Poverty associated with suicide risk in children and adolescents
Suicide in children under age 20 has been increasing in the U.S., with rates almost doubling over the last decade. Between 2007 to 2016, nearly 21,000 children ages 5-19 years old died by suicide. While the reasons for the increase are not well understood, new research from Boston Children’s Hospital shows a link between poverty and suicide in children and teens nationwide.
The researchers grouped the number of suicides into five levels of poverty at the county level ranging from a low of 0-4.9 percent to greater than 20 percent. They learned that the rate of suicides in children and adolescents is 37 percent higher in counties with the highest levels of poverty – where more than 20 percent of the population in the county lives below the federal poverty level – compared with suicide rates in the lowest levels of poverty. The research was published in a paper in JAMA Pediatrics.
“The results were consistent in a step-wise fashion,” says Lois Lee, MD, MPH, of the department of emergency medicine at Boston Children’s Hospital. “As poverty increased, so did the rate of suicide.”
In this study, researchers collected information from the U.S. Centers for Disease Control and Prevention’s (CDC) Compressed Mortality File, which includes data on all U.S deaths., including cause of death. After searching for deaths by suicide, method of suicide, and county where the suicide occurred from 2007-2016, they paired that data with county-level poverty rates from US Census data and poverty estimates from the U.S. Census Bureau Small Area Income and Poverty Estimates (SAIPE) Program.
The findings from this study are similar to research from the CDC that found increases in suicide in youth and young adults ages 10-24 between 2000-2017.
Suicide by firearms linked with poverty
The study also revealed an increased suicide rate from firearms in the more impoverished counties compared to the least. However, suicide risk did not appear to increase for the methods of suffocation or poisoning – the two other leading causes of suicide in this study – based on county-level poverty. “This is important information since we know that firearm suicide attempts are far more lethal than other methods,” says Lee.
Lee and colleagues have been studying how poverty affects children’s health for several years. In an earlier paper, they discovered an increased risk of death for children < 5 years old from child abuse associated with counties with higher poverty levels. And in their own professional experience, they have seen a rise in the number of children and teens with mental health issues, including suicide attempts or thoughts of suicide, seeking care in the emergency department (ED). In a 2019 paper, they published research noting the rates of mental health visits in children ages 5-18 to the emergency room increased 5.5 percent annually from 2010-2016. Not only did the rates of mental health visits increase, but also the number of hours the patients were cared for in the ED. Mental health ED visits lasting more then 24 hours increased from 4.3 percent of mental health visits in 2010 to 18.8 percent of visits in 2016.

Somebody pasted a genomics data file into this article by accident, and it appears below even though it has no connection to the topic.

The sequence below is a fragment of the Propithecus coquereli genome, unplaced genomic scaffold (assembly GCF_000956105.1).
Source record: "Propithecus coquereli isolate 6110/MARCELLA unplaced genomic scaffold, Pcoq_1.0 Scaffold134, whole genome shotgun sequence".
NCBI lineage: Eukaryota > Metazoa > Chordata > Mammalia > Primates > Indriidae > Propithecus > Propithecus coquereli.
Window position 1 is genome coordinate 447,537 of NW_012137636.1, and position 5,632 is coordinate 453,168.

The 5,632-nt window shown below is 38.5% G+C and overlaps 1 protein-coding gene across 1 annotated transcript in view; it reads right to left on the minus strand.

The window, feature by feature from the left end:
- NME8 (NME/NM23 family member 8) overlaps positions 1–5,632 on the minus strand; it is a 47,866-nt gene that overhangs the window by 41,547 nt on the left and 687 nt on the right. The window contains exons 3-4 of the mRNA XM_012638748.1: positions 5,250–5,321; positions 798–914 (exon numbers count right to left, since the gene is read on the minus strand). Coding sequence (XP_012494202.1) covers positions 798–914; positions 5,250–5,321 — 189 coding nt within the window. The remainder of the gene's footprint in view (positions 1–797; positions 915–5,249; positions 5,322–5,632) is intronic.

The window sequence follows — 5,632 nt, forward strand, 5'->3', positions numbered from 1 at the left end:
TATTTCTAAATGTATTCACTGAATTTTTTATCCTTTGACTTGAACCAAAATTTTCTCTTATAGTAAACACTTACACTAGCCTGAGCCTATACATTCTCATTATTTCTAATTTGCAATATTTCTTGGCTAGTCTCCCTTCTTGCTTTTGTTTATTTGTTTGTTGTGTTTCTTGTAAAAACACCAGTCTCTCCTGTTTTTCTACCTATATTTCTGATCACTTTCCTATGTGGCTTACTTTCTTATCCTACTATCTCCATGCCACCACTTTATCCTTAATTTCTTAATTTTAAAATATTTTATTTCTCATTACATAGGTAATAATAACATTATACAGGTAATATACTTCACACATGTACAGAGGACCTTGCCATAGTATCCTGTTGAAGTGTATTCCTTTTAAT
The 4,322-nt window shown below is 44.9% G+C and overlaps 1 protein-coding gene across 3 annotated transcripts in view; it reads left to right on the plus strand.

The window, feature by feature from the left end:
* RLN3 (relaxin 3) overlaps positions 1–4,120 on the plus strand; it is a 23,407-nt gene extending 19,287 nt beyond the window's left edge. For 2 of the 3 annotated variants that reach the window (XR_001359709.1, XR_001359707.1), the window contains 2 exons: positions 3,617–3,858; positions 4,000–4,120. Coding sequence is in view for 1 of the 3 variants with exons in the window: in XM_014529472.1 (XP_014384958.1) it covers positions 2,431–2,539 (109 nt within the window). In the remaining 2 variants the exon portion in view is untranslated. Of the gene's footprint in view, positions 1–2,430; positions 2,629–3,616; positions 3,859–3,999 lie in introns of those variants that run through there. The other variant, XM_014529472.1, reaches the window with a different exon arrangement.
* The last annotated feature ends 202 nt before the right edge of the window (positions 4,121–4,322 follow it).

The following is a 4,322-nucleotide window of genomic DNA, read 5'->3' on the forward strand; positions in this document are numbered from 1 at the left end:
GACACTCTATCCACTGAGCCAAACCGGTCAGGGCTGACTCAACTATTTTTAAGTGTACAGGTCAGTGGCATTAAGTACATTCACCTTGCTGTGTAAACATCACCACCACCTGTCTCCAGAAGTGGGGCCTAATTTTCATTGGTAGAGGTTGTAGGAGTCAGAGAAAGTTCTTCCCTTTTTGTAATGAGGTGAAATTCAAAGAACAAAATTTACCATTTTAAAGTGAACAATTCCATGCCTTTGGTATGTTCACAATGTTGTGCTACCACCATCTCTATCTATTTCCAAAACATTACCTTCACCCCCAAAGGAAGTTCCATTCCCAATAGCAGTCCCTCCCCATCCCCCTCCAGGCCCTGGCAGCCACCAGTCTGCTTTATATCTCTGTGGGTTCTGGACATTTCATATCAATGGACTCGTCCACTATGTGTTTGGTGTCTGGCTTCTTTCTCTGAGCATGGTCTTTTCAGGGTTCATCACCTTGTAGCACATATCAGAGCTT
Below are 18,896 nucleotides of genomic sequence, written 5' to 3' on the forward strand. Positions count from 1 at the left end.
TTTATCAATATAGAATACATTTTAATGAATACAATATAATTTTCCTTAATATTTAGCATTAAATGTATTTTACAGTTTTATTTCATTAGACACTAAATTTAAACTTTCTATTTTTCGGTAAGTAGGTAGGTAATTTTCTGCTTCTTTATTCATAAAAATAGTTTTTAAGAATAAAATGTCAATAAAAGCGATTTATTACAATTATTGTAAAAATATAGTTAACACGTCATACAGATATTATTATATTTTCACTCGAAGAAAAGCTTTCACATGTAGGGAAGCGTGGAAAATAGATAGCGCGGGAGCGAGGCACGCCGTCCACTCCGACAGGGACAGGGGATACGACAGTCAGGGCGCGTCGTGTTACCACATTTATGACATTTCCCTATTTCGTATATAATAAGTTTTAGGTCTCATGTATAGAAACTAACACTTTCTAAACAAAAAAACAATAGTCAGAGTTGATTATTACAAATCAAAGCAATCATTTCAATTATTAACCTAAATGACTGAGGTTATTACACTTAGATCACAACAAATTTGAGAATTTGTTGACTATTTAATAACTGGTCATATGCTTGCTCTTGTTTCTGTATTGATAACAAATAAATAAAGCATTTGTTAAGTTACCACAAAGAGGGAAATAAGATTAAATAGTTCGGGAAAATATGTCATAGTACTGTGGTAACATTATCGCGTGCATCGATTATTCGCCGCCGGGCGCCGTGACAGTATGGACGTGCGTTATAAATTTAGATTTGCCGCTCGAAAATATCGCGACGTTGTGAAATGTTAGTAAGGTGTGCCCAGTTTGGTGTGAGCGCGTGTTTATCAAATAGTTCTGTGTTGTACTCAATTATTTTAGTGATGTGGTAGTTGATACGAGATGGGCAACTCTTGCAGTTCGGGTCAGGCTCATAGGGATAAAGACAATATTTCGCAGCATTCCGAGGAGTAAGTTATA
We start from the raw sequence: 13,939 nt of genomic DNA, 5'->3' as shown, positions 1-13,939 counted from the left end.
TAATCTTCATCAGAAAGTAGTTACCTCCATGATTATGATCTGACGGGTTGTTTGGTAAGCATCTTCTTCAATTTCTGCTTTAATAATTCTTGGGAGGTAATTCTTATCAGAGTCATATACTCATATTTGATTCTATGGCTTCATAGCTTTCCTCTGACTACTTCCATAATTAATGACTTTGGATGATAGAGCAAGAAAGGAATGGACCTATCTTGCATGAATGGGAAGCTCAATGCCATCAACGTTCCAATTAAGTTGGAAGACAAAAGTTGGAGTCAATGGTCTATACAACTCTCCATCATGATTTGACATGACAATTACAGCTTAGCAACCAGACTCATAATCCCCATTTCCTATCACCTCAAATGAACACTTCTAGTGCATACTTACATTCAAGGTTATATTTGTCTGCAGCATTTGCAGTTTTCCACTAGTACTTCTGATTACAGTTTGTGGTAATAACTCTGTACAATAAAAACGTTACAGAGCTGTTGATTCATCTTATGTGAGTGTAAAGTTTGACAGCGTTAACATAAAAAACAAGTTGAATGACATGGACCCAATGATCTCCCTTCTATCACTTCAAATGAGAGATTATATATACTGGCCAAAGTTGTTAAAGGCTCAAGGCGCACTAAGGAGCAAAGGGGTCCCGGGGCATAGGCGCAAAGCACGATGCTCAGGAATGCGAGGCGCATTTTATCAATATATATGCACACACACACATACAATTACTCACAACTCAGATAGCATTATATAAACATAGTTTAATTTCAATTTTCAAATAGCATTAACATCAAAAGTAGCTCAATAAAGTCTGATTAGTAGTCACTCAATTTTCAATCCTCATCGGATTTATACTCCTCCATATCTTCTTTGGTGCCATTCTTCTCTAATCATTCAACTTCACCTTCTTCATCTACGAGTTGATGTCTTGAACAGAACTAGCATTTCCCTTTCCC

“From our knowledge about rising suicide rates in children and adolescents and how poverty influences childhood health, it was important to see if there was an association between the two,” Lee explains.
A window into suicide prevention
Knowing more about the associated risk factors for pediatric suicide may help guide interventions to prevent them.
“This study is more evidence that to provide the best healthcare for all children and youth, we need to try to improve some of the socio-economic areas or conditions where these children live,” says Lee. “At a minimum, that means actions like improving parental employment, increasing the minimum wage, and ensuring that everyone has health insurance.”
In recent years, research has been building that toxic stress during childhood has long-term health implications. “We know that adverse childhood experiences and toxic stress can affect behavioral and mental health,” says Lee. “It may also result in changes at the cellular level in the human body.”
The study authors report that children living in poverty are likely to be exposed to more family turmoil, violence, social isolation, and lack of positive peer-to-peer relationships and may be more likely to have emotional difficulties like depression and anxiety. Further, areas of concentrated poverty may lack infrastructure such as quality schools, sustainable jobs, health care facilities, and mental health resources supporting good health for adults and children.
Says Lee, “As pediatric suicide rates in the U.S. continue to rise, we must work to understand the contributors to pediatric suicide, including poverty-related factors, so that suicide prevention efforts can focus on the children at highest risk.”
Other contributors to this work are Jennifer A. Hoffmann, MD, formerly of BCH, now at Ann & Robert H. Lurie Children’s Hospital of Chicago and Caitlin A. Farrell, MD, Michael C. Monuteaux, ScD, and Eric W. Fleegler, MD, MPH, of Boston Children’s Hospital.
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